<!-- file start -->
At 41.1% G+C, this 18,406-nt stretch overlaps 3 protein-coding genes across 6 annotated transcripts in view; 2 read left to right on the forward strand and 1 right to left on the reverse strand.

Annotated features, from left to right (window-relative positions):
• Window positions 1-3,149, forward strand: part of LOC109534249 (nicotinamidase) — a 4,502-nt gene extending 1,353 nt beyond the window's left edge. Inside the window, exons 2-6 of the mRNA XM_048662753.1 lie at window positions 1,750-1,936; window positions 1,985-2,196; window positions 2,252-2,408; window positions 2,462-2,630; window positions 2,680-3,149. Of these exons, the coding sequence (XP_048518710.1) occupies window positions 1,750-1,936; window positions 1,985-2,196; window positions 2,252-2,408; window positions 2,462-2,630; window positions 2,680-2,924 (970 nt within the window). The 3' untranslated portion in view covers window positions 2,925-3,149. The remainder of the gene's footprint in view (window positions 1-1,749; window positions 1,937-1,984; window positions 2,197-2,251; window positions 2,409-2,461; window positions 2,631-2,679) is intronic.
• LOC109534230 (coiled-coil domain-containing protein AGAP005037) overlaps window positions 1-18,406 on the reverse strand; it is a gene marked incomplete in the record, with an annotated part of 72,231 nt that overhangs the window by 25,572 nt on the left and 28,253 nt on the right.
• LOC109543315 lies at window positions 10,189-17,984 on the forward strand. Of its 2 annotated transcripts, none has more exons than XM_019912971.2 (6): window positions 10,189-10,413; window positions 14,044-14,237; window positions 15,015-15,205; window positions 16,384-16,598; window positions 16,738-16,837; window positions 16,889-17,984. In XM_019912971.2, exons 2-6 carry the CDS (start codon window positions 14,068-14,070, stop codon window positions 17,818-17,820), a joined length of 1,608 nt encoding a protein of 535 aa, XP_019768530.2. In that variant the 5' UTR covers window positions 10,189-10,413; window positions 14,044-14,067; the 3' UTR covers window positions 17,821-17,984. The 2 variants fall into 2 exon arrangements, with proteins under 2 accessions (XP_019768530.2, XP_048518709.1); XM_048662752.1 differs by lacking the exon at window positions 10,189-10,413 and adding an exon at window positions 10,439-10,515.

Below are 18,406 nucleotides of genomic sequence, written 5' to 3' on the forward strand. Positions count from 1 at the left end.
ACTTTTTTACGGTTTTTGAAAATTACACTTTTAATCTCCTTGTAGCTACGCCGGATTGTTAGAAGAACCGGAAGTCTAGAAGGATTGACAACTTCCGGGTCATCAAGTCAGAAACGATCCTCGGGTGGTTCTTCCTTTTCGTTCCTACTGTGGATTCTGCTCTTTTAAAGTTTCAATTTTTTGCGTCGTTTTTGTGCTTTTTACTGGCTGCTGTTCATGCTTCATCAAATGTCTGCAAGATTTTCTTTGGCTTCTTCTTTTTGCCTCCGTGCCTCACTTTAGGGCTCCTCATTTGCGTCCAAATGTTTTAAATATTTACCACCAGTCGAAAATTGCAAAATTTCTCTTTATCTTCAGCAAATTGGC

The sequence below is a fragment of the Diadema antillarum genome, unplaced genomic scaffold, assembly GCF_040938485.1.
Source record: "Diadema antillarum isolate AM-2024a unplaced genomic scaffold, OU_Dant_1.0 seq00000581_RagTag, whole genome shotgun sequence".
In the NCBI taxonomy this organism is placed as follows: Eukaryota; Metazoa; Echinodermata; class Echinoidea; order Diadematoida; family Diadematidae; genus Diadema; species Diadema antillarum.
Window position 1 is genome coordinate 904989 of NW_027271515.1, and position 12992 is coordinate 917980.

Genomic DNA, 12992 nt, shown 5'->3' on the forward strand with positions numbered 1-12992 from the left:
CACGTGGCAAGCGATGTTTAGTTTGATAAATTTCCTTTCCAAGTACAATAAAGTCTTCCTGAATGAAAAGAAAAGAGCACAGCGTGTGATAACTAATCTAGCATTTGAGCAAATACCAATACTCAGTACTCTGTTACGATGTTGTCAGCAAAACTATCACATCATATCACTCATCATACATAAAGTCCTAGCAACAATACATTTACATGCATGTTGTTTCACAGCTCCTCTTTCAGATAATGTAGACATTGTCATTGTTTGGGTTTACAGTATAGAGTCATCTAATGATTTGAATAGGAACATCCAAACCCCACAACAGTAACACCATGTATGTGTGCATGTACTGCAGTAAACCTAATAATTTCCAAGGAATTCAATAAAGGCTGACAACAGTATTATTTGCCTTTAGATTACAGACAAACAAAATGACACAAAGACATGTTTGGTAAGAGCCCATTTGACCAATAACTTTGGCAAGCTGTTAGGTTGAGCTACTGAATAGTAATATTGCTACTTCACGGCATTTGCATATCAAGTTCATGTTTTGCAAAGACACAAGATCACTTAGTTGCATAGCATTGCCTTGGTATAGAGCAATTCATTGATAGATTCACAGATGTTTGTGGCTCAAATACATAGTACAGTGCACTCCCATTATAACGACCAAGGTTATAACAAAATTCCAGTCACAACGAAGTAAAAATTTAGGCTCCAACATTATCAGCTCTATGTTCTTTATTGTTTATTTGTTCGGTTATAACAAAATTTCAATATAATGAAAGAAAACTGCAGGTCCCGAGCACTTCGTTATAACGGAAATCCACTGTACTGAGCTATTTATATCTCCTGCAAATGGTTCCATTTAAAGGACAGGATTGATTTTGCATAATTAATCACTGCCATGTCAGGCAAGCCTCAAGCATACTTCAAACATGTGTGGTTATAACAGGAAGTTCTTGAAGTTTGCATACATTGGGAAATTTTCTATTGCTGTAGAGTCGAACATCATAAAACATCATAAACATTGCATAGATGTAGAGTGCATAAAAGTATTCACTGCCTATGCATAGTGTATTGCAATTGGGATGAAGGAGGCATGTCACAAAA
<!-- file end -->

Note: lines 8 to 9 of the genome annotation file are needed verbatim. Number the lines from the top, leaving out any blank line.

The sequence below is a fragment of the Diadema antillarum genome, unplaced genomic scaffold, assembly GCF_040938485.1.
Source record: "Diadema antillarum isolate AM-2024a unplaced genomic scaffold, OU_Dant_1.0 seq00000581_RagTag, whole genome shotgun sequence".